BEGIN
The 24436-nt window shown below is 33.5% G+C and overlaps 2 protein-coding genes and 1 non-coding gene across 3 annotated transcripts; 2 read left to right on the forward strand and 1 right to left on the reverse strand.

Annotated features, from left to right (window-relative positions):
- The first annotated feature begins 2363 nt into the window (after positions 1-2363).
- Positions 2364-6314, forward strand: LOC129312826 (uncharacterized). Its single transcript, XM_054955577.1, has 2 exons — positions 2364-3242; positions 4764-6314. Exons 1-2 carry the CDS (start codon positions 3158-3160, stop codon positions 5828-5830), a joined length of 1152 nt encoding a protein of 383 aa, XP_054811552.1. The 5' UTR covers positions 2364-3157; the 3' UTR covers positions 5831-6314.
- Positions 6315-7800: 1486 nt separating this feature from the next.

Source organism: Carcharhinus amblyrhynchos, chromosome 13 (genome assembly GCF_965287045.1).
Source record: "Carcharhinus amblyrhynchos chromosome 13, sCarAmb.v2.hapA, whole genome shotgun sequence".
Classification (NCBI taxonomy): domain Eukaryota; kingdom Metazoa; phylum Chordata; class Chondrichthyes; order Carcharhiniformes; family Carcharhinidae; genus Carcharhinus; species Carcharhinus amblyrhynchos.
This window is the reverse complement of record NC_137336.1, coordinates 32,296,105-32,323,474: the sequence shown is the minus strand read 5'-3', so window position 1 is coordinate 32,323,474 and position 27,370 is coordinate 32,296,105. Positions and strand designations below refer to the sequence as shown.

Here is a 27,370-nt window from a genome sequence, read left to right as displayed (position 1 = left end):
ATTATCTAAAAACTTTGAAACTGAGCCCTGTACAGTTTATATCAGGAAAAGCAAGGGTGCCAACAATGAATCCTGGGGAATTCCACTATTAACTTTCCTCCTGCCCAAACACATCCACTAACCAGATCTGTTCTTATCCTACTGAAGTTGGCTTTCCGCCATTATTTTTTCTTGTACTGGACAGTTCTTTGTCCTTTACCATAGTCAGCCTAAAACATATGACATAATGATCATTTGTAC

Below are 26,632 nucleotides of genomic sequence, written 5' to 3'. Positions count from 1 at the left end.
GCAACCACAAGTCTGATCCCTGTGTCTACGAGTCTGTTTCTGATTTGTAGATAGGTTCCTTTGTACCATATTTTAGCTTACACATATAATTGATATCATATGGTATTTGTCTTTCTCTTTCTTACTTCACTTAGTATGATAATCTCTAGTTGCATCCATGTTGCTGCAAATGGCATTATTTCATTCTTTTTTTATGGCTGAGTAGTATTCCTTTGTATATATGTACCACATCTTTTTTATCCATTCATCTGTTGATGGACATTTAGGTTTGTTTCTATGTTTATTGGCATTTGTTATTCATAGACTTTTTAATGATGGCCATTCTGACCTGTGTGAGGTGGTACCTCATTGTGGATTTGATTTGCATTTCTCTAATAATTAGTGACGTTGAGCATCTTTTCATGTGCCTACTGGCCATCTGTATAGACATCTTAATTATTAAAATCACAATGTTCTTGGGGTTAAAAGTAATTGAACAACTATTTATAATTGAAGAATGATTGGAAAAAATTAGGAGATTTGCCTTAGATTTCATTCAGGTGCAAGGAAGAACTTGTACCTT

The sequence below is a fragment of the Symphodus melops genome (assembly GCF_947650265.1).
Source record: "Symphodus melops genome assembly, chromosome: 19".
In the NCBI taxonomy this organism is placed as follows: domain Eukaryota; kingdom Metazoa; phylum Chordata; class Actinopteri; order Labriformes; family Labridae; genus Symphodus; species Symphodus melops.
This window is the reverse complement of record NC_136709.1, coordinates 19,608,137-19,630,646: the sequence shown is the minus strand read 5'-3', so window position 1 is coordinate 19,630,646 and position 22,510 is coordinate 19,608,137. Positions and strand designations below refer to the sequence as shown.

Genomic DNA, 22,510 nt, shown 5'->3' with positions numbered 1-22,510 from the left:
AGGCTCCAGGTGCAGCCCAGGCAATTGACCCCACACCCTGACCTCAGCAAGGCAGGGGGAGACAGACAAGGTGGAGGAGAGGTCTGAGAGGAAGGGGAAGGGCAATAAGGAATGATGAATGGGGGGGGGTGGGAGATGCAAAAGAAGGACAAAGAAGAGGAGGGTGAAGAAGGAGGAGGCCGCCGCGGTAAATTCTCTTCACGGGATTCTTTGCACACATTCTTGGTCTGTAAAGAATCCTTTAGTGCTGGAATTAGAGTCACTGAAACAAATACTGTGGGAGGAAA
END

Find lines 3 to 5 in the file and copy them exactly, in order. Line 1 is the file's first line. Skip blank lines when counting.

- The first annotated feature begins 2363 nt into the window (after positions 1-2363).
- Positions 2364-6314, forward strand: LOC129312826 (uncharacterized). Its single transcript, XM_054955577.1, has 2 exons — positions 2364-3242; positions 4764-6314. Exons 1-2 carry the CDS (start codon positions 3158-3160, stop codon positions 5828-5830), a joined length of 1152 nt encoding a protein of 383 aa, XP_054811552.1. The 5' UTR covers positions 2364-3157; the 3' UTR covers positions 5831-6314.
- Positions 6315-7800: 1486 nt separating this feature from the next.